The first step was to remove the motor and transmission from the car. Now the front suspension can be removed very easily. No cutting tools are required for the removal. The front cross member is bolted to the main Corvette frame. The cross member also has the mounting for the motor mounts. This is so well designed, that all of the front suspension components are attached to the front cross member with the exception of the upper shock mounts. I will come out of the car as a complete unit.
It is important not to discard any items from the Corvette. Every single part removed can be sold. This is what I did. I listed many parts on eBay and sold many items locally. This eventually paid for the car and made me even more money. I managed to pay for the engine hoist, engine stand, and a new Millar Mig welding machine from the proceeds of this car. I even put some money in the bank for my next street rod part purchases. Don’t forget, I still have the Corvette suspension, engine, transmission, and many other parts needed to build my street rod. I never thought building a street rod was so profitable.
Next I removed the rear suspension. Again, everything came out without any difficulty. Make sure you keep the bolts. The bolts are all hardened bolts and might be required to mount the suspension in the new Model “A” chassis. I even removed all of the emergency brake cables, and aluminum brake line splitters.
The front and back sway bars and mounts should to be removed and stored. One of my main goals in the design of the new Model “A” Ford chassis was to use as many Corvette parts as possible in my street rod. This makes the long term maintenance of your street rod very simple. Corvette parts will always be available whereas custom made parts will be hard to replace when items break or wear out. Some of the custom parts built today might not be available in the future depending who originally made them.
I placed the front and back suspension units on a skid and wheeled them off to my shop. Now I needed to decide on the details of the chassis design. I felt that for my first street rod, I would not be too radical in my design. In some sense, I did select something out of the ordinary by using C4 Corvette suspension on a 1931 Ford Coupe. This will complicate the design enough and slow down the building process when compared to using traditional parts in a street rod.
I decided to use the same wheel base of 103 ½” as the original Model “A” Ford for a 1928 to 1931 frame. The mounting of the rear suspension required a narrower frame width. It was like the C4 Corvette design engineers considered the Model “A” Ford in their original design applications. The width of the rear frame rails would be narrow enough to fit between the rear body frame rails. I would only need to make a slight modification to the body frame rails to facilitate the new suspension and chassis.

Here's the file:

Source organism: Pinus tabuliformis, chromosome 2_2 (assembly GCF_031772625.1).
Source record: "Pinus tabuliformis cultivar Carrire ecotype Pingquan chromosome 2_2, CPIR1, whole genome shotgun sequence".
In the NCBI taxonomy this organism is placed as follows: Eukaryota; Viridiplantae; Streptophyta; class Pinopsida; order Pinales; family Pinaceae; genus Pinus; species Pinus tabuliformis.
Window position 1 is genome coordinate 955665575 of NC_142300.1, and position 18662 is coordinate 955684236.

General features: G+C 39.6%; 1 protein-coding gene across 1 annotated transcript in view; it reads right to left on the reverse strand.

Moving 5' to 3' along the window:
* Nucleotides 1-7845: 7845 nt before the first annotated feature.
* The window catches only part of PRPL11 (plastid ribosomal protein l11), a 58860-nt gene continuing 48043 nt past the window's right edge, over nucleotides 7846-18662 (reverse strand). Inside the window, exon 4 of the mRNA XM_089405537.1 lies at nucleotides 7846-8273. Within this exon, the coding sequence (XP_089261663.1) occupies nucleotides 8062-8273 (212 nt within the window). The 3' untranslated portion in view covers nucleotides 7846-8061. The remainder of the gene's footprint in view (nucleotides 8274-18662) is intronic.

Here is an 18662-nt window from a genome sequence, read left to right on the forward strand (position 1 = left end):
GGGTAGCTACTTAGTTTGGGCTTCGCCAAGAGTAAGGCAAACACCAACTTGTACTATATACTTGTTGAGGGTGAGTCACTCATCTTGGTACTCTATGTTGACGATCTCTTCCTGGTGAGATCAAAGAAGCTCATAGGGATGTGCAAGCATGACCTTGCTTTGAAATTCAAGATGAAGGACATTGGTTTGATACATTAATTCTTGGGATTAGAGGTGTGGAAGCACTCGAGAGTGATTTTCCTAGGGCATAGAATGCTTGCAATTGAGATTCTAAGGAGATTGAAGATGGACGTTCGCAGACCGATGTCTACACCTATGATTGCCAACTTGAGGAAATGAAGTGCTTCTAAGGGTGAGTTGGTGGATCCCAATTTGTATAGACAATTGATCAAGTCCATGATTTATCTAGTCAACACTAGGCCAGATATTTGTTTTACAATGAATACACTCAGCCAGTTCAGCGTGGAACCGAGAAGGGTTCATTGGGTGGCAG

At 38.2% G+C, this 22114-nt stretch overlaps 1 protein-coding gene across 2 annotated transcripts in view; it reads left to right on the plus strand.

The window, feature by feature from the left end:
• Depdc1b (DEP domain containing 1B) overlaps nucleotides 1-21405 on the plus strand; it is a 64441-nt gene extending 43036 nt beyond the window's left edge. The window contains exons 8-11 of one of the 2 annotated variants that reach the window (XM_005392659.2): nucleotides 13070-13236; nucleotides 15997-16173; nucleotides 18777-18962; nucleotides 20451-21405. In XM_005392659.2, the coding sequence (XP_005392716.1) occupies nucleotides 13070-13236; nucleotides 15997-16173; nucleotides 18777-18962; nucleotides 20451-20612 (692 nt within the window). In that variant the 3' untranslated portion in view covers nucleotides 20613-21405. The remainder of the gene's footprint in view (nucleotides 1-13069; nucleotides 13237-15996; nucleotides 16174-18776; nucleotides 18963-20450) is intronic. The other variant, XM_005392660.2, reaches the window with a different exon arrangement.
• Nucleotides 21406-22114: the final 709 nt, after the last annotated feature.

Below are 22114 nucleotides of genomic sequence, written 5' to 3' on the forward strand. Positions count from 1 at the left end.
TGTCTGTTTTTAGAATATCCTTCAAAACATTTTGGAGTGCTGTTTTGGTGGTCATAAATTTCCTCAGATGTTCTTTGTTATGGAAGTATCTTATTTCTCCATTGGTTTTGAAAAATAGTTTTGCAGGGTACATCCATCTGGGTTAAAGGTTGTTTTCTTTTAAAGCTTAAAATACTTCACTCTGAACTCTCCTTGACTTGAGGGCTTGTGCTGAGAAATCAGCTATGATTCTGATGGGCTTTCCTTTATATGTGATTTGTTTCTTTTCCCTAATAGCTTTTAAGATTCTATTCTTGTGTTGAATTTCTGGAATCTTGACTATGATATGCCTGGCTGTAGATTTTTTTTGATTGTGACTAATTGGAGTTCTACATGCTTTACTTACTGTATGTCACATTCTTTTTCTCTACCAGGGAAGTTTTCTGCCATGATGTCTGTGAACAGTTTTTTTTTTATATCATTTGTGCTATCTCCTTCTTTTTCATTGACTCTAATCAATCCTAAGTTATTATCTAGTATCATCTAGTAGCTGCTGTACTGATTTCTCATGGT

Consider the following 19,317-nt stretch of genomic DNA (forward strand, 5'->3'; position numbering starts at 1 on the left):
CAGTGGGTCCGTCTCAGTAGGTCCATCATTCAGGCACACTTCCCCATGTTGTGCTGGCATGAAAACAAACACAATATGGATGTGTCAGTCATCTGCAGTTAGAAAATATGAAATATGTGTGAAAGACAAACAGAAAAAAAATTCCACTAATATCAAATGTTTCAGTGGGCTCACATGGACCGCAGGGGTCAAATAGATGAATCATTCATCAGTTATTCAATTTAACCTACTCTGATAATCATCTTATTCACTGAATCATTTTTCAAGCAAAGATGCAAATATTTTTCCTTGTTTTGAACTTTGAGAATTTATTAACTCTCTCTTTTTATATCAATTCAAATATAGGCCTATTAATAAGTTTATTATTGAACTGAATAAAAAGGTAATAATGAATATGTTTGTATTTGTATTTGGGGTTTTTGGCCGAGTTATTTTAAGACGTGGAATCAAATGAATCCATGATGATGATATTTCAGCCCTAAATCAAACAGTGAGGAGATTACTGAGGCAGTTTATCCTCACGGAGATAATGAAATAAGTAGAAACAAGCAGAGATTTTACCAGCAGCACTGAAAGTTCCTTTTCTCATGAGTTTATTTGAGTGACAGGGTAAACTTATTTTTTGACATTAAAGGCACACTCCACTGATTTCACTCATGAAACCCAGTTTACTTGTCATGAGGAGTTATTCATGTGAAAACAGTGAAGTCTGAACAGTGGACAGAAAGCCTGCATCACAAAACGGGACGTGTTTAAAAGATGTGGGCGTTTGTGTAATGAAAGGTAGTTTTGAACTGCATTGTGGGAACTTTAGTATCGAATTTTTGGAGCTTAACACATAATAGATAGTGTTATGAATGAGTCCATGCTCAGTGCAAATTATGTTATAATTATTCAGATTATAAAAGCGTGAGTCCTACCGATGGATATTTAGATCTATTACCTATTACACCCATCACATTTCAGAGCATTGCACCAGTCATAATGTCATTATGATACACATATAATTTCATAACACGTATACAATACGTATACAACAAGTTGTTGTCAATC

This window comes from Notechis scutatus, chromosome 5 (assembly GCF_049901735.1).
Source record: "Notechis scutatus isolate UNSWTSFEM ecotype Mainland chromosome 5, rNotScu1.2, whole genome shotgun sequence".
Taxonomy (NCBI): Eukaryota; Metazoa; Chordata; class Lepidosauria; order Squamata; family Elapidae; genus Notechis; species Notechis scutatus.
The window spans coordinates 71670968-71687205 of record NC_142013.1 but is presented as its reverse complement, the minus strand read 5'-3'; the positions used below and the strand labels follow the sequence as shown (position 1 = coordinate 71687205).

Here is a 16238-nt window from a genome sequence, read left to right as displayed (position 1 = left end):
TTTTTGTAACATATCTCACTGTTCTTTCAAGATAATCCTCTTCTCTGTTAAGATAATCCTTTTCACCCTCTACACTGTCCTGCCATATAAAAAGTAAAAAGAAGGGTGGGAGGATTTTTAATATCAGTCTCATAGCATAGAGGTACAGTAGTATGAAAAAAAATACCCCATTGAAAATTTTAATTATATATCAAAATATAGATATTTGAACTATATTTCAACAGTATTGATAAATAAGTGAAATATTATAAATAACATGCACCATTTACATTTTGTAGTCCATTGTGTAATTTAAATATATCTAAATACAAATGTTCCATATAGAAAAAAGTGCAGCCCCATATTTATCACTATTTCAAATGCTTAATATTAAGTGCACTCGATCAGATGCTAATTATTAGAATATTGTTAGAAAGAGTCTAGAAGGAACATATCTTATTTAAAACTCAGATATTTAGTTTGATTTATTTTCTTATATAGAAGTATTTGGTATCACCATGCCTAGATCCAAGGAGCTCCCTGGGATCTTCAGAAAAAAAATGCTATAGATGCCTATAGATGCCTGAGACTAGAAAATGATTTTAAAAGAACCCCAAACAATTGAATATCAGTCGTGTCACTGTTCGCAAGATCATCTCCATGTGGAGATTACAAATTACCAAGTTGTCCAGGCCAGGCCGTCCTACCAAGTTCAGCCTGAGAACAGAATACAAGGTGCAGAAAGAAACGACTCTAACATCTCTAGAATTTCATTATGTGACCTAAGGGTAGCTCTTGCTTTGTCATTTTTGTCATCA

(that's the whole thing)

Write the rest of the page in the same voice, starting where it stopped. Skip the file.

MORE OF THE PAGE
I measured the mounting distance between the upper control arms on the Corvette cross member. It was slightly wider than the original Model “A” Ford frame. It is important not to change any part of the original design of the suspension of the Corvette. Any changes will affect the eventual performance in handling and ride of the street rod. In some street rod applications, the entire Corvette front cross member can be used as is. It is not possible for the Model “A” Ford. I suppose some car builders would say sure no problem, use it as is. I feel the front of the car would look very ugly and be poorly designed and this option was not for me. It would be similar to builder using an original Mustang II suspension with the large coil springs. In a small car like a Model “A” Ford, this will not look good. Again maybe in larger street rods with the front ends closed in more would this be okay.
Now I had a basic design concept for the new chassis in place. The original wheel base would be adequate, and a new width at the center lines of the front and rear suspension was determined. Now, I needed to buy the steel for the new chassis.
Fortunately, in our town, we have a steel supplier. I purchased 2” x 4”, 0.1” wall thickness rectangular tubing. Before my purchase, I completed rough sketch of the new Model “A” Ford chassis. From my sketch, I calculated how much material was required for the main frame rails, rear of the frame, and the new front cross member. At the steel supplier, I had them cut two sections of the same length of tubing for my new chassis. We loaded this into my trailer and headed back home to my shop.
The next phase of the project is to complete a mock up of the new chassis with everything only tack welded.
More to come soon, including pictures of the design process. Make sure you book mark this site and come back for weekly updates.